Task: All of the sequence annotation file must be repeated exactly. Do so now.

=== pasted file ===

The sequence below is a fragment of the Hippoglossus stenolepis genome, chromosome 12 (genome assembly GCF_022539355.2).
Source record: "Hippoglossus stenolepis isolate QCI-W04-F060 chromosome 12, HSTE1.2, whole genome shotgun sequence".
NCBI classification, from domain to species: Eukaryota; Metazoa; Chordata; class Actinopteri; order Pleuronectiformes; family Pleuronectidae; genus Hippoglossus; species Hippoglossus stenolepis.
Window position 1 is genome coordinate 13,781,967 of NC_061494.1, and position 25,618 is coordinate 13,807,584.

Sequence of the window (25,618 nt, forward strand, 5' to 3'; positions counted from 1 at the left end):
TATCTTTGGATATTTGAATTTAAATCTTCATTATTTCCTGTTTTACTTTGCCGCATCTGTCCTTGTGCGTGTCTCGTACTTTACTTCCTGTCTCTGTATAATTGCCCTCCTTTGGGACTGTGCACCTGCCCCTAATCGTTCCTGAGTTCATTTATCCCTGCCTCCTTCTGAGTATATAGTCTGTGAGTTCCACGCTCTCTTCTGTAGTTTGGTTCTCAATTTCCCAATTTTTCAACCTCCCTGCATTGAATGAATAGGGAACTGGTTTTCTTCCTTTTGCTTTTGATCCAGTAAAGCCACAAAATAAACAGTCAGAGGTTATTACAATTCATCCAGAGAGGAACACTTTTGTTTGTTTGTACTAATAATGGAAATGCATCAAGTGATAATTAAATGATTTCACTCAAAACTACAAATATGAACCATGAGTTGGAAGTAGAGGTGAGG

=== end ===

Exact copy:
The sequence below is a fragment of the Hippoglossus stenolepis genome, chromosome 12 (genome assembly GCF_022539355.2).
Source record: "Hippoglossus stenolepis isolate QCI-W04-F060 chromosome 12, HSTE1.2, whole genome shotgun sequence".
NCBI classification, from domain to species: Eukaryota; Metazoa; Chordata; class Actinopteri; order Pleuronectiformes; family Pleuronectidae; genus Hippoglossus; species Hippoglossus stenolepis.
Window position 1 is genome coordinate 13,781,967 of NC_061494.1, and position 25,618 is coordinate 13,807,584.

Sequence of the window (25,618 nt, forward strand, 5' to 3'; positions counted from 1 at the left end):
TATCTTTGGATATTTGAATTTAAATCTTCATTATTTCCTGTTTTACTTTGCCGCATCTGTCCTTGTGCGTGTCTCGTACTTTACTTCCTGTCTCTGTATAATTGCCCTCCTTTGGGACTGTGCACCTGCCCCTAATCGTTCCTGAGTTCATTTATCCCTGCCTCCTTCTGAGTATATAGTCTGTGAGTTCCACGCTCTCTTCTGTAGTTTGGTTCTCAATTTCCCAATTTTTCAACCTCCCTGCATTGAATGAATAGGGAACTGGTTTTCTTCCTTTTGCTTTTGATCCAGTAAAGCCACAAAATAAACAGTCAGAGGTTATTACAATTCATCCAGAGAGGAACACTTTTGTTTGTTTGTACTAATAATGGAAATGCATCAAGTGATAATTAAATGATTTCACTCAAAACTACAAATATGAACCATGAGTTGGAAGTAGAGGTGAGG